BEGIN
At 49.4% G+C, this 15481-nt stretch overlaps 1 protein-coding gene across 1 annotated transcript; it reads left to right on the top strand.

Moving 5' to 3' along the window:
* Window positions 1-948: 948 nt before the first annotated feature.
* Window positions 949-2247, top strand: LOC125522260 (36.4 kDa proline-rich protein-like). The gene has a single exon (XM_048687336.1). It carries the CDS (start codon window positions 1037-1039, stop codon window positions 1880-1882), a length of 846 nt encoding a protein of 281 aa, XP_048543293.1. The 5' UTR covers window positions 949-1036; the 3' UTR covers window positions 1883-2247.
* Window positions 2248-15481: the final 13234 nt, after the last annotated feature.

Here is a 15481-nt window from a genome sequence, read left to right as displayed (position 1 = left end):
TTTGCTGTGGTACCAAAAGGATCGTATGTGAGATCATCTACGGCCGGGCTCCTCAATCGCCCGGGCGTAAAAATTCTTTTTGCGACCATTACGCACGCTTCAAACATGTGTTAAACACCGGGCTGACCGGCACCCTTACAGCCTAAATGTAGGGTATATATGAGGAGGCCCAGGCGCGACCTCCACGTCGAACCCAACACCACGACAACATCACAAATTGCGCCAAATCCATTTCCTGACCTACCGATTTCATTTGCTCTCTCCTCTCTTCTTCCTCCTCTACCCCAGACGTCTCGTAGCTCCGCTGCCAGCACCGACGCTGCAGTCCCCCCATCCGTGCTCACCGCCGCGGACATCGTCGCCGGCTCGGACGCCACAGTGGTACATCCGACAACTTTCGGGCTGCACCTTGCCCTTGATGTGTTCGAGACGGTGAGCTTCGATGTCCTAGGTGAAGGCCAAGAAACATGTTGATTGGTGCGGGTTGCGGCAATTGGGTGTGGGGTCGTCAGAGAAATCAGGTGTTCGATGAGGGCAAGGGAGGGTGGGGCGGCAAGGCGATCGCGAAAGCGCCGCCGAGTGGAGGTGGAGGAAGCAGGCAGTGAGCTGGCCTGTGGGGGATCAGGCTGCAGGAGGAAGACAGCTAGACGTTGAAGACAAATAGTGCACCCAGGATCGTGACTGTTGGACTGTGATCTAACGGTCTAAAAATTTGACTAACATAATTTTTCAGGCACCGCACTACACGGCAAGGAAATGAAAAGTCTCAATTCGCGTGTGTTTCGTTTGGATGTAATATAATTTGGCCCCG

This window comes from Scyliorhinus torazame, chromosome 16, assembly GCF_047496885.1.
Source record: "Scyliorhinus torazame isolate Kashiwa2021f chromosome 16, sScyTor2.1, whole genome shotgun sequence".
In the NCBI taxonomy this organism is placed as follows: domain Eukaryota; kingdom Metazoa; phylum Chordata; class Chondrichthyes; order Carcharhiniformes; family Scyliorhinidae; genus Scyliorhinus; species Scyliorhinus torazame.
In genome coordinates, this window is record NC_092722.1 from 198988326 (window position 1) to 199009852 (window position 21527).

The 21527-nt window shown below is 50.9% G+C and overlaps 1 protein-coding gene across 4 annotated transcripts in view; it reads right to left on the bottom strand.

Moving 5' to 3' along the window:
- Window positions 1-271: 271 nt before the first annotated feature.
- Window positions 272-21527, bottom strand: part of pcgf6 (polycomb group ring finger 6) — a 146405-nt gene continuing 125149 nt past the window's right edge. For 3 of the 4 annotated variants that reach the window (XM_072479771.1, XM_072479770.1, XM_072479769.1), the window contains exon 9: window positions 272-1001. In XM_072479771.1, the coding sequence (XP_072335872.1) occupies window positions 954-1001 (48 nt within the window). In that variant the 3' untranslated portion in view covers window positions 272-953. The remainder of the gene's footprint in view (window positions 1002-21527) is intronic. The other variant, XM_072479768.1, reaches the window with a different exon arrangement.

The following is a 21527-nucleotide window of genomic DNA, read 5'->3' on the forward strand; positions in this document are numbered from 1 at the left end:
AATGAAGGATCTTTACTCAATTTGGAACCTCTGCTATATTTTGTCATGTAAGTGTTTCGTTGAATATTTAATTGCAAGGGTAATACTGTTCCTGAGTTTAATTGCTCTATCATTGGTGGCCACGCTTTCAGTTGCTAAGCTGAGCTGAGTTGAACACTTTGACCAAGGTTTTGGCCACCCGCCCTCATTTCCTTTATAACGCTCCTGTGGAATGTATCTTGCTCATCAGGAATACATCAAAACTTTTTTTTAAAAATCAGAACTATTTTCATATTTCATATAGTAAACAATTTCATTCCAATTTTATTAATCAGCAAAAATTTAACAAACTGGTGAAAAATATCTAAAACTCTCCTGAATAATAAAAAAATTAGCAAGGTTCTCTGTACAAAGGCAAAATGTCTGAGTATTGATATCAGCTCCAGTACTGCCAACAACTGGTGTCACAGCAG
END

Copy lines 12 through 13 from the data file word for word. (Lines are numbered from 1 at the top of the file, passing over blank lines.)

The 21527-nt window shown below is 50.9% G+C and overlaps 1 protein-coding gene across 4 annotated transcripts in view; it reads right to left on the bottom strand.

Moving 5' to 3' along the window: